Opening a bank account should be a simple matter. Local conditions can complicate things. Retiring abroad brings many surprises no matter how well you plan, pre-investigate or research the move. Some things just can’t be rehearsed. Often some assumptions are so much a part of your experience that you would not think to question them. They are matters of universal truth or practice, or so you believe. The following account is predominantly factual from the writer’s own experience. It is a cautionary tale.
You arrive full of optimism at the capital city and begin your new adventure. You’ve been here before. There are no surprises. The weather is good. Your hotel, where you will stay for first couple of days, is fine, as usual. Taxis provide a good service. Public transport is not something to worry about. When you move up country to your chosen small town it won’t be needed. Your immediate need is opening a bank account. It is expensive to live off of your credit card.
The first morning after arrival you go to the bank. You know which one. It was recommended by your home town bank. You have all the documents you need for identification, a letter of recommendation, a formal banker’s reference and cash. It is not local cash but a well respected foreign currency. It is US dollars. Nothing can go wrong. Opening a bank account will be a five minute job.
The first small stumbling block is that although English is a “National Language” it is neither well spoken nor understood by the bank staff. You get your point across and you start to fill in the forms for opening a bank account. You know now that it won’t be a five minute job but an hour or so should see it done. It took only a few moments to get to a staff member because you went in at opening time. After completing the form you see that you are now at the back of a thirty minute queue. You learn that the ATM machine outside is not working so everyone who needs cash has to come in to the bank. You notice that every member of staff can dispense cash. Not just those behind the tellers’ stations but all those who sit at desks also. You will have no relief from the congestion just because yours is the administrative exercise of opening a bank account.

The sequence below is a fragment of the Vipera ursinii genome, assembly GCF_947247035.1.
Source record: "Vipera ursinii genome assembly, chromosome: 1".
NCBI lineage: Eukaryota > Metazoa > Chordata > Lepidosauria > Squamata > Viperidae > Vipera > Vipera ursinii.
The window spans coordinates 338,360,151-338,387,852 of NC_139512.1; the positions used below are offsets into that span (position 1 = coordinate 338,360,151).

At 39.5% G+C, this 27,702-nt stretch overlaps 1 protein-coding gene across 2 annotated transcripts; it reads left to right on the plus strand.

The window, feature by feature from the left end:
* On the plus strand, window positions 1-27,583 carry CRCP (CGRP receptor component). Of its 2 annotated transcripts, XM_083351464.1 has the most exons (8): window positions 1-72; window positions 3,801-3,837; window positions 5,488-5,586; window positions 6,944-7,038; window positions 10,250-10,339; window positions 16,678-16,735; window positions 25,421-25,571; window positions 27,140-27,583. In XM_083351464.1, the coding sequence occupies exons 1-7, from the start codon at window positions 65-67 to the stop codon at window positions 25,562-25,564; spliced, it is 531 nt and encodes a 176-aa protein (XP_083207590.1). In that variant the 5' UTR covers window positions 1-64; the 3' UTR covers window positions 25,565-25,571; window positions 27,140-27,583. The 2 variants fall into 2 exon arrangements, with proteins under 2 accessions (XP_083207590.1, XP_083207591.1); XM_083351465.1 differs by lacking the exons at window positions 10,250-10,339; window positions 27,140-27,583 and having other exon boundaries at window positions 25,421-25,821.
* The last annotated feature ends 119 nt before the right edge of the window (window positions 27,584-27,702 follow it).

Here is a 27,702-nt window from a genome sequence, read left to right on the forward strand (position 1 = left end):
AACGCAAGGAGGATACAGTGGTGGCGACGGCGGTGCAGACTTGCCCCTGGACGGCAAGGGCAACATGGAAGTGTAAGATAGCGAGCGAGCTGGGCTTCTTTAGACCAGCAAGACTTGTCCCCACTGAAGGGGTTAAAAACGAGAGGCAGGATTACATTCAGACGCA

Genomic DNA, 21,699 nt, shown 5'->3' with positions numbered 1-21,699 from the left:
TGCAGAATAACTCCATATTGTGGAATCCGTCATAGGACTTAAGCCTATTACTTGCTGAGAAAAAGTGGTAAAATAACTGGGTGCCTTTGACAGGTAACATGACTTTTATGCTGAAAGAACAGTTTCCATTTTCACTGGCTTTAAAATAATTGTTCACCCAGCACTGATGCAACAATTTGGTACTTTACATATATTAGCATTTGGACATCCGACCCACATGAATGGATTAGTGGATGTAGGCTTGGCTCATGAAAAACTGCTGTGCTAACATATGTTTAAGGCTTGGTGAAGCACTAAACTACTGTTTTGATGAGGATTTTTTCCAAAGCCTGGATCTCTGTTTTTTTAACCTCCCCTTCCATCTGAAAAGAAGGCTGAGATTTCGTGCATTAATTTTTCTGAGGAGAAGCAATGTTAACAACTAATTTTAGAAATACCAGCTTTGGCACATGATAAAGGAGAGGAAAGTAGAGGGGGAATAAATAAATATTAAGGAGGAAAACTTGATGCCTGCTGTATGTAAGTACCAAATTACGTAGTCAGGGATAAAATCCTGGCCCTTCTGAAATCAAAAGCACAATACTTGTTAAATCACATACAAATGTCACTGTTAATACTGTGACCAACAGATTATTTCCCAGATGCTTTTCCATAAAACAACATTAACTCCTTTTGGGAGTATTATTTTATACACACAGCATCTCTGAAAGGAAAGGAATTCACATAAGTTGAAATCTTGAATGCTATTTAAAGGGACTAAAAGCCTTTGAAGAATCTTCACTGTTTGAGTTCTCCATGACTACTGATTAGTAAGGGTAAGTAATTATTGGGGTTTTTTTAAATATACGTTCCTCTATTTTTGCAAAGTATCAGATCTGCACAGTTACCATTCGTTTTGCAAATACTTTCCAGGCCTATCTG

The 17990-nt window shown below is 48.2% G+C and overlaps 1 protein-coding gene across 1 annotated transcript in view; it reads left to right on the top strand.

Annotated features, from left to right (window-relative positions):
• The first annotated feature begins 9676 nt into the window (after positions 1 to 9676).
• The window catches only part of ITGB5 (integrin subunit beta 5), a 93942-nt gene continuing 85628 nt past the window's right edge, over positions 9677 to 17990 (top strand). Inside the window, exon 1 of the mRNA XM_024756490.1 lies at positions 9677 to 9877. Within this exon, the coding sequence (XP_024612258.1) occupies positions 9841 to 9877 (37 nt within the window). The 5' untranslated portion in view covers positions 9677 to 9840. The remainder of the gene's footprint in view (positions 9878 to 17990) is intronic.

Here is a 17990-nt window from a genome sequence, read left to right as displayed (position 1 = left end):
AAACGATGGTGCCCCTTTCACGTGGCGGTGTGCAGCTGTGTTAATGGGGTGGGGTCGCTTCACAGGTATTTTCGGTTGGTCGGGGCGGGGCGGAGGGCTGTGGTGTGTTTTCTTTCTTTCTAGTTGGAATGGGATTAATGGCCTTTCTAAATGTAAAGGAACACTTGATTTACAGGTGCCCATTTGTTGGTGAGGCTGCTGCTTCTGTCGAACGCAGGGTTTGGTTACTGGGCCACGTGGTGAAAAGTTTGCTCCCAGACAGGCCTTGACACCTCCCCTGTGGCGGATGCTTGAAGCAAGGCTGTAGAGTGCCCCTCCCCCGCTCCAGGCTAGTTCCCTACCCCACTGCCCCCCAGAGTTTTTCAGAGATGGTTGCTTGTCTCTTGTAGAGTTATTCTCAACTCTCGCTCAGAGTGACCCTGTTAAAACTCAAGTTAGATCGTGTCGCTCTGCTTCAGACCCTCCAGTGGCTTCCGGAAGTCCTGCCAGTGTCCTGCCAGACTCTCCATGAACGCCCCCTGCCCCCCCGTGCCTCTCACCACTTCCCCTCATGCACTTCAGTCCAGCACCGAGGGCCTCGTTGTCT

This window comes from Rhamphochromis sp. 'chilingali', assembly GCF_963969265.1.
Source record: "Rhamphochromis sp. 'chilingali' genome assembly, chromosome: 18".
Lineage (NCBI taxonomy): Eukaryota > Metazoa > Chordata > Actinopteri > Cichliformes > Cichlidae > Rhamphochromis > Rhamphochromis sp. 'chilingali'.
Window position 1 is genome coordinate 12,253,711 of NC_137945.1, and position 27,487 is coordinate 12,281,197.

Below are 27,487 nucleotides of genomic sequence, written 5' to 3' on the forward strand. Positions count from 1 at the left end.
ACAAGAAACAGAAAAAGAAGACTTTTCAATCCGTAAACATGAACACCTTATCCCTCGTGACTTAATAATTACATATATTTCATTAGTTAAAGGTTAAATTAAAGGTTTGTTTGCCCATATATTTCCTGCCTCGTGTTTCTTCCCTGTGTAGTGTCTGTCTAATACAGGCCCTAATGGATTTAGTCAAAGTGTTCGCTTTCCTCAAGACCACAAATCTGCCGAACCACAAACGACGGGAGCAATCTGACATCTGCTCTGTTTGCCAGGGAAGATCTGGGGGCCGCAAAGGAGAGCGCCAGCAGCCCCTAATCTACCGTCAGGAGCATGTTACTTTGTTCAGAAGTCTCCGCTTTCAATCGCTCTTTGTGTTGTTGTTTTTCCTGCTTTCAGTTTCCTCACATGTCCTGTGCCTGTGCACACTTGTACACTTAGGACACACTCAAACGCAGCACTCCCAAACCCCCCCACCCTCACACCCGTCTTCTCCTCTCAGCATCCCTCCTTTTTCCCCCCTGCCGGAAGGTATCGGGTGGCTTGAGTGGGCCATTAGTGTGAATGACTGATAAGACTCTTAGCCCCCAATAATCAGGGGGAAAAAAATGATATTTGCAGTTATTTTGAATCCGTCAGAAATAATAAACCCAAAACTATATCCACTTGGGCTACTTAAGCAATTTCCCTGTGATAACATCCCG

At the desk again you immediately notice it is a different person on duty. You explain that opening a bank account is what you want to do. You offer the completed form, your ID documents and letters of introduction. All are collected and taken into a back office. On the return of the staff member you are asked if you have certified copies of the documents and of the data page of the passport and the page showing the immigration stamp endorsed on arrival which confirms your permanent residence status. You have only a certified copy of the data page of the passport but even this is unsatisfactory. All certifications of copies must be done by a local attorney. For reasons of security and to avoid accusations of commercial collusion and corruption the bank cannot suggest an attorney to whom you should go. You are assured that there are many lawyers in town.
The five minute job of opening a bank account has so far taken a couple of hours and you are not yet at the starting line. The hotel reception has no idea where the nearest attorney’s office can be found. The problem is turned over to the Bell Hop who haggles with a taxi driver and then invites you to board to be taken to a lawyer.